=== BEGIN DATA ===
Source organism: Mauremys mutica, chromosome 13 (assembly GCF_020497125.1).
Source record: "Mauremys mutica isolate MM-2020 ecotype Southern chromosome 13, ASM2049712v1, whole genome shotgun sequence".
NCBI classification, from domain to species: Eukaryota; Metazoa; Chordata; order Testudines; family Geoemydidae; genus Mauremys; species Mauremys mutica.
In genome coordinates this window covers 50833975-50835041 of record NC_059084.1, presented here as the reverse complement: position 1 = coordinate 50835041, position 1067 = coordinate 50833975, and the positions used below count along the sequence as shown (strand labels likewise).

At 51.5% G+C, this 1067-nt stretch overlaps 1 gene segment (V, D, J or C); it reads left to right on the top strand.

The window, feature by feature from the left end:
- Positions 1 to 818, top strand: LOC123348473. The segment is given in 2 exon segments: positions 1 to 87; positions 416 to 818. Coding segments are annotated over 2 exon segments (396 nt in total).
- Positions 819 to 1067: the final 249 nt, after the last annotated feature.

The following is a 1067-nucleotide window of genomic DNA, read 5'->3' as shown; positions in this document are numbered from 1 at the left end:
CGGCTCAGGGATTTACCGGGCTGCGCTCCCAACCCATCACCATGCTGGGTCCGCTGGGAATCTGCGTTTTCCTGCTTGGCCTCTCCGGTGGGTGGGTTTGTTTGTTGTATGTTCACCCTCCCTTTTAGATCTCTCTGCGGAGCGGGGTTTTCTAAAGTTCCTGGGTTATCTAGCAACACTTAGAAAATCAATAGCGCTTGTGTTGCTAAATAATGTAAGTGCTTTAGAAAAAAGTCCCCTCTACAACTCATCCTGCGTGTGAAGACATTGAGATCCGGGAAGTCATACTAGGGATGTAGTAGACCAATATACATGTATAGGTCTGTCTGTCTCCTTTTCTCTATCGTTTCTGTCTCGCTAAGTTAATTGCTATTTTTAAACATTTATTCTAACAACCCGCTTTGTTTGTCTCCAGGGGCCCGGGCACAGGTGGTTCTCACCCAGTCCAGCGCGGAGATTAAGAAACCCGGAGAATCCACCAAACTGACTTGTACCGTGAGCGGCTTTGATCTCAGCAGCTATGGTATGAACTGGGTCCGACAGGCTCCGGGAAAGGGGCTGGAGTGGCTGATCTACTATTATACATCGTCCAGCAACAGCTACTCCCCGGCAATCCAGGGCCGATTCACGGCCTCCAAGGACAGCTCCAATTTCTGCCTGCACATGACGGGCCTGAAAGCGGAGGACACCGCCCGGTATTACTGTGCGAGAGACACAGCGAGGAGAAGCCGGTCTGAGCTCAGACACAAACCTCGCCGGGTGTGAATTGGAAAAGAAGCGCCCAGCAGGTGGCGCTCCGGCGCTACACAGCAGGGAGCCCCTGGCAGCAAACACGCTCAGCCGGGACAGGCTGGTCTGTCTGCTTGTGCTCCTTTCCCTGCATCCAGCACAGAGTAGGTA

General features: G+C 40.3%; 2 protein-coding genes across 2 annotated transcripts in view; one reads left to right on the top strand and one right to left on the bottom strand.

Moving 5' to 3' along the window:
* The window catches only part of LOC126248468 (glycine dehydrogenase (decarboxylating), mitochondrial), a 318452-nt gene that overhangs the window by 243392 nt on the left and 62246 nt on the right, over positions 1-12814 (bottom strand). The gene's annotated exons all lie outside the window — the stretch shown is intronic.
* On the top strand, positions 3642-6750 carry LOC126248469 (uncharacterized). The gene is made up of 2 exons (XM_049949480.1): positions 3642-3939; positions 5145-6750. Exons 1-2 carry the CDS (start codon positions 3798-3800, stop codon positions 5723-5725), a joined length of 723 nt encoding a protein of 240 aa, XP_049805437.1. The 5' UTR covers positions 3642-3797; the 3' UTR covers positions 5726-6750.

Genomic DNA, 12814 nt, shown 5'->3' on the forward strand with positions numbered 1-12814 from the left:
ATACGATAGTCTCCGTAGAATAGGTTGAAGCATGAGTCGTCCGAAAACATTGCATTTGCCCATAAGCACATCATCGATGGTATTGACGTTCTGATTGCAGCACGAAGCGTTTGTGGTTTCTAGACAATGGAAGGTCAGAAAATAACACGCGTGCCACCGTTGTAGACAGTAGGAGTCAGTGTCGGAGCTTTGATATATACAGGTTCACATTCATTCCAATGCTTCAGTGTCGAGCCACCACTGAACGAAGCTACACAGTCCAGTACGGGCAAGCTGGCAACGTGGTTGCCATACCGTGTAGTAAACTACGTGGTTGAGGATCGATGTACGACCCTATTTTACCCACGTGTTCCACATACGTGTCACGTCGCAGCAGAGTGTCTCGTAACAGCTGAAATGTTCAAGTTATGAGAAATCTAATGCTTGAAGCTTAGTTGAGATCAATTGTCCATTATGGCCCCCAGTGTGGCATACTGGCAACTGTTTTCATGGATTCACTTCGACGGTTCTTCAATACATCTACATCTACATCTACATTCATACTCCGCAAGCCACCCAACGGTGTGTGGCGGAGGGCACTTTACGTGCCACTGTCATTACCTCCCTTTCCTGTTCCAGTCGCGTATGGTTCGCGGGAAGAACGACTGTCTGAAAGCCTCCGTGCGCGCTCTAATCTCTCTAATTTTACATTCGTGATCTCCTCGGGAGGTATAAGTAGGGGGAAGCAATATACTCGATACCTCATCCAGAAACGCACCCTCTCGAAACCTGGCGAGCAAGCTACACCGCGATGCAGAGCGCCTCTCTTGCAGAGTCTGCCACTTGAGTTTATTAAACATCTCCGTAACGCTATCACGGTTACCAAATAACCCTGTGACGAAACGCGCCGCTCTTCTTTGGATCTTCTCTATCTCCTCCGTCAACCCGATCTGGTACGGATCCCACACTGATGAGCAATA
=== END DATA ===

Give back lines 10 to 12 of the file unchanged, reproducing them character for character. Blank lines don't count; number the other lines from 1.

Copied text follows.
CGGCTCAGGGATTTACCGGGCTGCGCTCCCAACCCATCACCATGCTGGGTCCGCTGGGAATCTGCGTTTTCCTGCTTGGCCTCTCCGGTGGGTGGGTTTGTTTGTTGTATGTTCACCCTCCCTTTTAGATCTCTCTGCGGAGCGGGGTTTTCTAAAGTTCCTGGGTTATCTAGCAACACTTAGAAAATCAATAGCGCTTGTGTTGCTAAATAATGTAAGTGCTTTAGAAAAAAGTCCCCTCTACAACTCATCCTGCGTGTGAAGACATTGAGATCCGGGAAGTCATACTAGGGATGTAGTAGACCAATATACATGTATAGGTCTGTCTGTCTCCTTTTCTCTATCGTTTCTGTCTCGCTAAGTTAATTGCTATTTTTAAACATTTATTCTAACAACCCGCTTTGTTTGTCTCCAGGGGCCCGGGCACAGGTGGTTCTCACCCAGTCCAGCGCGGAGATTAAGAAACCCGGAGAATCCACCAAACTGACTTGTACCGTGAGCGGCTTTGATCTCAGCAGCTATGGTATGAACTGGGTCCGACAGGCTCCGGGAAAGGGGCTGGAGTGGCTGATCTACTATTATACATCGTCCAGCAACAGCTACTCCCCGGCAATCCAGGGCCGATTCACGGCCTCCAAGGACAGCTCCAATTTCTGCCTGCACATGACGGGCCTGAAAGCGGAGGACACCGCCCGGTATTACTGTGCGAGAGACACAGCGAGGAGAAGCCGGTCTGAGCTCAGACACAAACCTCGCCGGGTGTGAATTGGAAAAGAAGCGCCCAGCAGGTGGCGCTCCGGCGCTACACAGCAGGGAGCCCCTGGCAGCAAACACGCTCAGCCGGGACAGGCTGGTCTGTCTGCTTGTGCTCCTTTCCCTGCATCCAGCACAGAGTAGGTA

General features: G+C 40.3%; 2 protein-coding genes across 2 annotated transcripts in view; one reads left to right on the top strand and one right to left on the bottom strand.

Moving 5' to 3' along the window: